Tuesday, April 20

How can France increase the capacity of the hospital ICU to 10,000 beds?

On Wednesday, Macron outlined plans for an “extraordinary mobilization” of the health sector in the coming days.

Since the start of the pandemic, the number of hospital intensive care beds has risen to 7,665 beds from its usual base of 5,000. Of these, 7,053 are now occupied, 5,109 by Covid patients, according to Covid Tracker.

Health Minister Olivier Véran said the number of patients in intensive care could reach a maximum of 10,000 by the end of April. By comparison, at the peak of the health crisis last spring, on April 8, 7,148 people were being treated in intensive care units in France.

During the second wave, intensive care patients peaked at 4,919 on Nov. 16.

Health problems

Increasing the number of beds to cope with the rise in Covid infections comes at the expense of non-Covid patients in need of medical help, several senior doctors have said.

“Theoretically it is feasible, but to achieve it concretely it would take at least three weeks or a month,” said Alain Ducardonnet, doctor and health consultant for the French television channel. BFM.

Bruno Mégarbane, head of the intensive care unit at the Lariboisière Hospital in Paris, told the French news channel LCI: “It can be achieved by transforming recovery rooms, operating rooms or other sectors of medicine into new temporary intensive care beds.”

The problem is not finding the beds.

Mégarbane explained the cost of staffing: “Doctors, nurses and anesthetists should be redirected from the operating rooms to these new beds.”

An estimated 40 percent of non-Covid surgeries have already been postponed to allow treatment of the number of patients with the virus. The Health Minister said last week that the goal was to increase this number to 80 percent in the Paris, Île-de-France region, where hospitals are struggling to cope.

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Thierry Amouroux, spokesperson for the National Union of Nursing Professionals and a nurse at the Saint-Louis hospital in Paris, described the domino effect.

“When you postpone 5 percent of operations, it’s just cosmetic surgery [that gets cancelled], but at 40 percent, it starts to get serious, and when the [regional health authority] publishes a deprogramming goal of 80 percent, touches oncology (cancer treatment), “he told the French newspaper. The parisian.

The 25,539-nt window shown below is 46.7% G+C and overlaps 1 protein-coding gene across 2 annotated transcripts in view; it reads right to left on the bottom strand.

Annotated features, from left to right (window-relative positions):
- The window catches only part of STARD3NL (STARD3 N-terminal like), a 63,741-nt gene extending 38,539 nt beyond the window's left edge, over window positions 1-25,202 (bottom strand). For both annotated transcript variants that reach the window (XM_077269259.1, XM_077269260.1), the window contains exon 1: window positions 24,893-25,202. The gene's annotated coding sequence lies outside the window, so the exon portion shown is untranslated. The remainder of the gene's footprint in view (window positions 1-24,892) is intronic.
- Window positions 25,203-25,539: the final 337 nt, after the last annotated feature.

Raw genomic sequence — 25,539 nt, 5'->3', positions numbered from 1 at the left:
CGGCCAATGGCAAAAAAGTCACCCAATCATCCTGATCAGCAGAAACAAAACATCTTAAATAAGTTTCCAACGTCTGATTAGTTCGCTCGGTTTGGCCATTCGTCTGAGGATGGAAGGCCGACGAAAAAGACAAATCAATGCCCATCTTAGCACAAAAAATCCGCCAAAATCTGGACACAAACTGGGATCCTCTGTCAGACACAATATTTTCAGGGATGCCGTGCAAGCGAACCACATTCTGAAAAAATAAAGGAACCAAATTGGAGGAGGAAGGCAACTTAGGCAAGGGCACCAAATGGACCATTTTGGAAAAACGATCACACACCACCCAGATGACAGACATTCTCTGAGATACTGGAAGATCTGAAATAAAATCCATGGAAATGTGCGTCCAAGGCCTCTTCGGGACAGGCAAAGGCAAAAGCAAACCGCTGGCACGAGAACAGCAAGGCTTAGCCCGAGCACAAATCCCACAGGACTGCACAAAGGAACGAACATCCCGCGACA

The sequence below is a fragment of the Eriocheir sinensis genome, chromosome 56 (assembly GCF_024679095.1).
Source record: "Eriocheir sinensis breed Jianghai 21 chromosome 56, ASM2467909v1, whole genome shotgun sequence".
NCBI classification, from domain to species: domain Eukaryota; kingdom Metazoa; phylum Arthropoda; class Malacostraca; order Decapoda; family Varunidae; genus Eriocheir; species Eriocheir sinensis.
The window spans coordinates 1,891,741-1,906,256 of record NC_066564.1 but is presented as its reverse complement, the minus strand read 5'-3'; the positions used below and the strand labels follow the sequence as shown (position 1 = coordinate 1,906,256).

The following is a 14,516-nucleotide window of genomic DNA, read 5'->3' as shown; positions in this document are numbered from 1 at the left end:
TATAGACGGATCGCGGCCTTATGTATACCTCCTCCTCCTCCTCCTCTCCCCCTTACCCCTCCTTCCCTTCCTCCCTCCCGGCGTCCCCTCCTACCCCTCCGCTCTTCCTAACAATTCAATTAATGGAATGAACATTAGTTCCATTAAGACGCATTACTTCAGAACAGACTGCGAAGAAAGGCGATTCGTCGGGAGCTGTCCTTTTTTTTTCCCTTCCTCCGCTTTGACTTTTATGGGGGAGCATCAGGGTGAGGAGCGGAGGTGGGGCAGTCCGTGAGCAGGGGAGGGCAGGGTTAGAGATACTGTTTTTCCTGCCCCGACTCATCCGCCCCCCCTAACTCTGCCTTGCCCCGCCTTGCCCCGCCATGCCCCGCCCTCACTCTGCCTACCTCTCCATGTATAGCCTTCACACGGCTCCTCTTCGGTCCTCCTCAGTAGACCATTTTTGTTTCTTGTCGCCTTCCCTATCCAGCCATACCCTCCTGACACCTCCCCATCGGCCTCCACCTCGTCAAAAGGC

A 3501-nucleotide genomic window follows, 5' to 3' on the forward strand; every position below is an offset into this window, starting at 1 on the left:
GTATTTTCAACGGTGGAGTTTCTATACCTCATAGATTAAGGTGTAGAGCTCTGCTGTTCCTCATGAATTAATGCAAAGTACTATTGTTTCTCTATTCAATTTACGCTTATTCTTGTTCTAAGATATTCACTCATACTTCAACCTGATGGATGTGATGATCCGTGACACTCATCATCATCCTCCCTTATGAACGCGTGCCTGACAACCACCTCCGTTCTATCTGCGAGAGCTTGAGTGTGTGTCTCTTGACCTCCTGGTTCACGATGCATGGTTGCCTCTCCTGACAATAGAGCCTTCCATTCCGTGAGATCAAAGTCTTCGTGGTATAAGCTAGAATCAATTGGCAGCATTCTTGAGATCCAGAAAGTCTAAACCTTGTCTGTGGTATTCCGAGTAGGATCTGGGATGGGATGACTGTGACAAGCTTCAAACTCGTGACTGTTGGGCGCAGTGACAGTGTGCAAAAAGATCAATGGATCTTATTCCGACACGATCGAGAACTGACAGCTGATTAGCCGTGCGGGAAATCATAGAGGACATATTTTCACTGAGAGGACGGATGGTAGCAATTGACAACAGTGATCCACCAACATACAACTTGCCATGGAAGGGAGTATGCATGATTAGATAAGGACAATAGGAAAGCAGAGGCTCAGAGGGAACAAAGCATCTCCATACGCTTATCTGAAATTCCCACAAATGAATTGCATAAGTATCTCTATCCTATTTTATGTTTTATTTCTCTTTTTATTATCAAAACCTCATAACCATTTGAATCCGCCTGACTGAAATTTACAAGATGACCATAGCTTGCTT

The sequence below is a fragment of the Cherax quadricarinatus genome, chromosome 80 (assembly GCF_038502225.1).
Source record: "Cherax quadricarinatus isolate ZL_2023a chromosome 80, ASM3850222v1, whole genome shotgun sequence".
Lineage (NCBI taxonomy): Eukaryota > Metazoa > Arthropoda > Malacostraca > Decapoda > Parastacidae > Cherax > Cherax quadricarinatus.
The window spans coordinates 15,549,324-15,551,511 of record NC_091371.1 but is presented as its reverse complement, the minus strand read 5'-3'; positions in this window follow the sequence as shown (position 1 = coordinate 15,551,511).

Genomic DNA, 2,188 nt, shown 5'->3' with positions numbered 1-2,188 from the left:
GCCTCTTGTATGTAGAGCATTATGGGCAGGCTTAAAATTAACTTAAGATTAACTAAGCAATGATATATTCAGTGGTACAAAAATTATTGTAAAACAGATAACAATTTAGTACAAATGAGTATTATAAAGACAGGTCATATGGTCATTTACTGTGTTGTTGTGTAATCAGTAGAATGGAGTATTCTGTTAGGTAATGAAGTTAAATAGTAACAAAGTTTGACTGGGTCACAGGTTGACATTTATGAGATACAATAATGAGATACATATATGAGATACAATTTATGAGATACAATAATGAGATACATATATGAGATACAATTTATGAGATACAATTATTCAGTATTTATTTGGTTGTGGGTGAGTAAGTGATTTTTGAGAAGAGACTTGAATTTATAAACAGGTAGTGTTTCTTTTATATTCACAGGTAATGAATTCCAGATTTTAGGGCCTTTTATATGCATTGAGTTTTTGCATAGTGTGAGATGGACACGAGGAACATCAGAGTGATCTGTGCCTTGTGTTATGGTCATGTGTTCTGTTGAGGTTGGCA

Staffing and training

Mégarbane said that, in addition to the current staff, the health system in France would have to mobilize its health reserve, a list of 26,000 retired doctors, military doctors and students at the end of their studies in order to serve the number of people. requiring the level of treatment and follow-up that intensive care implies

But then there is the question of training. Intensive care is highly specialized.

“In normal times, we can take less skilled people and supervise them. We can’t here, everyone is at the limit of what they can do, ”Nicolas Bruder, head of the intensive care unit at La Timone hospital in Marseille, told BFM TV.

“So we need fully trained people starting tomorrow and we don’t have them.”

Jean-Daniel Lelièvre, head of infectious diseases at Mondor hospital in Créteil said The parisian: “It seems completely unreal. We have the equipment and the physical space in the hospitals, but what will be lacking is the personnel.

“The president seems to say that we will find reinforcements, but will he learn resuscitation himself in two weeks? It is not my habit to criticize, but you should not announce anything.

“Going to 10,000 beds is a third more than last year’s peak. We don’t know how we did it [then] and today the staff is exhausted, while patients with other illnesses are in a much more serious condition due to interruptions in care. “

Others have been much more direct. These Nancy CHU doctors demonstrated their professional opinion on Macron’s statement in a tweet:

“We obey our president:

– we make the effort

– we move the walls to accommodate 10,000 ICU beds “


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